The Schultz Family Foundation’s filing says that the family also directs charitable donations through the Silicon Valley Community Foundation, but does not disclose an amount. The $2-billion Silicon Valley charity is a donor-advised fund, which is not required to disclose who its donors are or where they direct their funds.
Schultz may have given to other charities, as well, but his representatives did not immediately respond to a request for comment.
Schultz, who served as CEO and executive chairman of Starbucks until 2018, this weekend catapulted into the political world when he revealed on Twitter his interest in running for president as an independent.
“I love our country, and I am seriously considering running for president as a centrist independent,” Schultz tweeted. He has since begun hiring political operatives.
The thrust of his campaign so far has been to denigrate Democratic proposals to reduce income inequality. On Tuesday he dismissed Warren’s proposed wealth tax as “ridiculous.” He has called Ocasio-Cortez’s pitch to raise top marginal tax rates to 70 percent “misinformed” and said he doesn’t think America would approve. A recent Fox News poll showed 70 percent of registered supporters favor the plan.
Schultz, who has described himself as a “lifelong Democrat,” was met with skepticism by many who thought his candidacy would hand the election to President Trump.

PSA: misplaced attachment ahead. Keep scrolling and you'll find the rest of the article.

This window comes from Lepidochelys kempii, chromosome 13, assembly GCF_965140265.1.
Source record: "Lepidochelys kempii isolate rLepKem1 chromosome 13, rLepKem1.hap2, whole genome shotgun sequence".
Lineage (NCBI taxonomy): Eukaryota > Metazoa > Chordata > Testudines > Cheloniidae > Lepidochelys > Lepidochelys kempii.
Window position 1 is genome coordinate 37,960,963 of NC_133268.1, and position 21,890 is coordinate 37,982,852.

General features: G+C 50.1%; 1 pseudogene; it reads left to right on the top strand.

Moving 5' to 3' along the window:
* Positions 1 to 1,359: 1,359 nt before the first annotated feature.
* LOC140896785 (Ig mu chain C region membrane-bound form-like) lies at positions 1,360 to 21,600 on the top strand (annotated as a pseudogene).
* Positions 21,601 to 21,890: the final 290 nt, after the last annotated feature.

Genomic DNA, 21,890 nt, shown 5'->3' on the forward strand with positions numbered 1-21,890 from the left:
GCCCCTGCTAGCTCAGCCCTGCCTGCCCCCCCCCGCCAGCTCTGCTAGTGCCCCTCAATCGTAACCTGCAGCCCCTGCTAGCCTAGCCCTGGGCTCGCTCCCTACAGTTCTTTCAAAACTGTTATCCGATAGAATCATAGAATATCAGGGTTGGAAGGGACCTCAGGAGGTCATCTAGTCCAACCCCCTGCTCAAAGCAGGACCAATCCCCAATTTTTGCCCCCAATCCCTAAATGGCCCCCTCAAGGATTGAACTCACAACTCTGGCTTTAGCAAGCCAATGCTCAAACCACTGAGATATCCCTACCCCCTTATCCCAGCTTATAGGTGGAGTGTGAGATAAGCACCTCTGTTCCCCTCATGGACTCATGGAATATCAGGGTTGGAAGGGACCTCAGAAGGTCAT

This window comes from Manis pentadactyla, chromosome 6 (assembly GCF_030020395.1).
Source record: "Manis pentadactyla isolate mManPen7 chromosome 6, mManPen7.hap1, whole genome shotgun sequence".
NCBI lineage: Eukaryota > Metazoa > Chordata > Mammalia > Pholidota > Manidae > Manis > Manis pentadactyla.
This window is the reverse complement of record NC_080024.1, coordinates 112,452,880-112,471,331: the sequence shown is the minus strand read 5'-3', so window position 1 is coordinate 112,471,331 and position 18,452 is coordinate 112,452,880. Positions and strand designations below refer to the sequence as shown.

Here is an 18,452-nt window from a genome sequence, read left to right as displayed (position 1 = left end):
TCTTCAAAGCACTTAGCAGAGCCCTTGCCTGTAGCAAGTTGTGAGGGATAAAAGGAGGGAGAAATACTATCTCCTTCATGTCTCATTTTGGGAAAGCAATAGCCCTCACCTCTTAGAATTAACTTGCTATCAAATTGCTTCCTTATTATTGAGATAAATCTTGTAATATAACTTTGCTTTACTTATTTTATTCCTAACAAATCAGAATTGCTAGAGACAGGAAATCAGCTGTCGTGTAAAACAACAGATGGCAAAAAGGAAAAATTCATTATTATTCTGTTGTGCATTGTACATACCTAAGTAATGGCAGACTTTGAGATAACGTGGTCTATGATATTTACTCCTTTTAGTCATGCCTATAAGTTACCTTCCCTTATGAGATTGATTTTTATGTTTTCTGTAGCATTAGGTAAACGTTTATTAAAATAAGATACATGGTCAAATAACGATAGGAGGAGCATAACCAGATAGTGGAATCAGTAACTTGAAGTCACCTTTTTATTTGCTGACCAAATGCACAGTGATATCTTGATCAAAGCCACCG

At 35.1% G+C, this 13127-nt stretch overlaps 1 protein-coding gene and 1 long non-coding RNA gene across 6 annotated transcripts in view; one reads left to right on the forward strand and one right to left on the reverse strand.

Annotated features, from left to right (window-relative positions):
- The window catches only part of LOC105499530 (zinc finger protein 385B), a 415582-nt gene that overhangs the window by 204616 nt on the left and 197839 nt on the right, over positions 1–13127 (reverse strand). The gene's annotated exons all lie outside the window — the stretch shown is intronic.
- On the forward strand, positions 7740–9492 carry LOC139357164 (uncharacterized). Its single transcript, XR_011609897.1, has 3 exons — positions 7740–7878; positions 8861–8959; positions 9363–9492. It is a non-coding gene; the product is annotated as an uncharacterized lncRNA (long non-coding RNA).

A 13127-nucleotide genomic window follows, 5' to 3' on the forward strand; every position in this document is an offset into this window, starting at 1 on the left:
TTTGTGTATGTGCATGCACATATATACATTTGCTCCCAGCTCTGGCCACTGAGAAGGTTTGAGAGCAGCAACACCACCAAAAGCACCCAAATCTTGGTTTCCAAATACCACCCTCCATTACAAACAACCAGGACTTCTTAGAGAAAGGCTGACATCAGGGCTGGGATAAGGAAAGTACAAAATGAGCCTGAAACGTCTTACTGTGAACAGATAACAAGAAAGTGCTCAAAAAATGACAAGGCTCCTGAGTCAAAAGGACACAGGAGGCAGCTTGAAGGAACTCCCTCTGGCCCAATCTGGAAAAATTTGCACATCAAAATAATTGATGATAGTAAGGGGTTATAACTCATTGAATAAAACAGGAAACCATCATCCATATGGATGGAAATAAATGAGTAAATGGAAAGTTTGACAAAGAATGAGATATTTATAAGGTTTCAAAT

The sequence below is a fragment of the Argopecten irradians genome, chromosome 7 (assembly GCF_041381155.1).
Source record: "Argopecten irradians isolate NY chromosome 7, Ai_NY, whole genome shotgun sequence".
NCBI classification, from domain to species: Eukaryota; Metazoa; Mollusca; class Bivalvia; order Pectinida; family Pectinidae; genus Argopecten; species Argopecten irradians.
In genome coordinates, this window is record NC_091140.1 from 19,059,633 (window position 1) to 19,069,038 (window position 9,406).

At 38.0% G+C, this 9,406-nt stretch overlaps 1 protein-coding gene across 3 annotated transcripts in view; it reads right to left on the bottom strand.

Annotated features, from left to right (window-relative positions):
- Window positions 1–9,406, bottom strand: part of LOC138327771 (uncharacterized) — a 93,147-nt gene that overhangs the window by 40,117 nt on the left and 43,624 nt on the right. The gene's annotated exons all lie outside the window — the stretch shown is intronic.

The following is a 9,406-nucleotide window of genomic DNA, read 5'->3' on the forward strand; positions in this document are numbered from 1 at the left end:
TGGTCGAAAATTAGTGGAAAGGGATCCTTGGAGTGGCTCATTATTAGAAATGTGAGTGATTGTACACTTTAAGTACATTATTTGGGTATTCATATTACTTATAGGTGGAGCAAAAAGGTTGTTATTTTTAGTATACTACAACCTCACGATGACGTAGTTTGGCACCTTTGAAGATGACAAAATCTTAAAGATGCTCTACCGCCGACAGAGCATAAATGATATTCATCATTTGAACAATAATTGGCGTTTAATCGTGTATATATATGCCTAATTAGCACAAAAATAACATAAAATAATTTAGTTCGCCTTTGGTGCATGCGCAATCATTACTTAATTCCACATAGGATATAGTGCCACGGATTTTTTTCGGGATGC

On Monday, Ralph Nader, who ran as an independent during the Bush-Gore battle in 2000, told Fox Business that a Schultz candidacy would be “a nightmare for the Democrats.”
Schultz told Forbes in 2016 that America had “lost our conscience” and he wanted Starbucks to “elevate citizenship and humanity.”
The magazine reported that the $100 million Schultz Family Foundation, founded in 1996, held “only a thin slice” of his wealth at the time, but that Schultz said it would become much bigger.
The Schultz Family Foundation’s publicly available tax filings do not name its recipients. The group’s website lists a number of veterans’ and youth groups that benefit from its largesse. One document on the Starbucks website lists amounts given to youth groups in 2016. The donations are mostly five-figure amounts to local organizations. The group that received the most was a San Francisco United Way chapter, which got $100,000.
If Schultz does run, he would likely come under intense pressure to release his tax returns — something every major presidential candidate prior to Trump has done for decades. Those returns could shed light on the full extent of Schultz’s giving.
Most of Schultz’s disclosed giving to his family foundation has come in the form of stocks. In the most recent year available, Schultz and his wife’s gifts to their foundation included several high-profile tech stocks:
- 2,691 shares of Apple worth $298,486
- 220 shares of Amazon worth $171,036
- 4,082 shares of Microsoft worth $247,675
He also donated some well-known Wall Street stocks:
- 6,079 shares of Bank of America worth $124,194
- 2,159 shares of JP Morgan Chase worth $129,622
All but one of Schultz’s 19 donations in 2016-2017 were reported as being made on Nov. 23, 2016, just over two weeks after the presidential election.
Jonathan Larsen is TYT's managing editor. You can find him on Twitter @JTLarsen.
Ken Klippenstein is a senior investigative reporter for TYT. He can be reached on Twitter @kenklippenstein or via email: [email protected].
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